National Party deputy leader Paula Bennett says there is a duty of care to involve police "immediately" after Speaker Trevor Mallard said this morning he believed a possible alleged rapist was still working at Parliament.
A report into bullying and harassment in Parliament released yesterday found cases of alleged sexual assault, three of those described as "extremely serious and some appeared to be part of a multi-year pattern of predatory behaviour".
Mr Mallard told TVNZ1's Breakfast today it was clear the three cases were in the "rape category".
Host John Campbell asked Mr Mallard if that means there's a chance the offender or offenders are still in Parliament, to which he replied, "yes".
Speaking to media later this morning after the Mallard interview on Breakfast Ms Bennett said there was a "duty of care to people working in this place that police are involved immediately".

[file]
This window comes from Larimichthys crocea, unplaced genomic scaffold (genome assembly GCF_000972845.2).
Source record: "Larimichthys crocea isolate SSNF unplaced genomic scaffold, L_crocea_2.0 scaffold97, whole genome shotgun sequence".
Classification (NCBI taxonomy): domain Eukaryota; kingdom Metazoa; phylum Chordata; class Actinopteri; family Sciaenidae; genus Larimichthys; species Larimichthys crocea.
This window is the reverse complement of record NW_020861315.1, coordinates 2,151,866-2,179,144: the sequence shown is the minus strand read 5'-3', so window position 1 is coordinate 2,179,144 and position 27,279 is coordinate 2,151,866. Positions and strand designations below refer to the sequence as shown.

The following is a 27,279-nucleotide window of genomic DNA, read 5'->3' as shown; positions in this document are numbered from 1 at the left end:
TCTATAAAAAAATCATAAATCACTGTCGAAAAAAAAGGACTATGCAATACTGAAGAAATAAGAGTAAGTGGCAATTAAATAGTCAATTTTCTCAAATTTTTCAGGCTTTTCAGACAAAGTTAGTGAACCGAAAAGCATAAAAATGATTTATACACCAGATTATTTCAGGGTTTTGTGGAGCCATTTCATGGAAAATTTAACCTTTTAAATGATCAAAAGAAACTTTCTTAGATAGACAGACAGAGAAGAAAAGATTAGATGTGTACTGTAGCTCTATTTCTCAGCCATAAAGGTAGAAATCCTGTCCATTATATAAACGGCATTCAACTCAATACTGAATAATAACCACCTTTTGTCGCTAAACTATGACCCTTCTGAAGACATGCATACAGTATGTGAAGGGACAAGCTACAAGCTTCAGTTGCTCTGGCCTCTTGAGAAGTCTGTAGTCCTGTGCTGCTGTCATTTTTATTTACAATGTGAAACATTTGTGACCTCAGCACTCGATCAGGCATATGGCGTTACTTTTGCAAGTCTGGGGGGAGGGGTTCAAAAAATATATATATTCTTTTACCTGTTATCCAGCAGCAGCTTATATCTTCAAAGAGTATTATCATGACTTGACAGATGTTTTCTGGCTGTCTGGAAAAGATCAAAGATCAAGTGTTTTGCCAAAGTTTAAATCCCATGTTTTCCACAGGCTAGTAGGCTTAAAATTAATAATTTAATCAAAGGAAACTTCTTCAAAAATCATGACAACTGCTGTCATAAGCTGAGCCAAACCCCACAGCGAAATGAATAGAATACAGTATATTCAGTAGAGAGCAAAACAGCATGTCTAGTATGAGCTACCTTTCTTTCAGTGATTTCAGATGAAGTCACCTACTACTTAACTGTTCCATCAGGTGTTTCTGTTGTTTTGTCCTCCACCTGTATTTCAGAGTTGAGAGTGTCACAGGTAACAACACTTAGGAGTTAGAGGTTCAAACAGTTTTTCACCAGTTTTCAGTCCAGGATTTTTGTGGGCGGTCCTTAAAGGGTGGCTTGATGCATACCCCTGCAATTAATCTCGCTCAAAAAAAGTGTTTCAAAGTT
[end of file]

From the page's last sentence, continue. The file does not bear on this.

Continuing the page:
"There are people here feeling unsafe, uncomfortable and nervous at the moment, particularly after the Speaker's comments this morning."
"In light of the Speaker's comments this morning about there being alleged sexual assault and rape happening for staff members and others on premises here in Parliament.... I think there is a duty of care for Debbie Francis and the Speaker to have police involved immediately so those allegations can be followed up and the safety of people working here be put first."
"They have a responsibility to make sure if there is someone here that has alleged criminal activity, this is not just a bit of inappropriate behaviour, the Speaker is alleging a very serious criminal act, I'm not convinced that everything is being done that should be."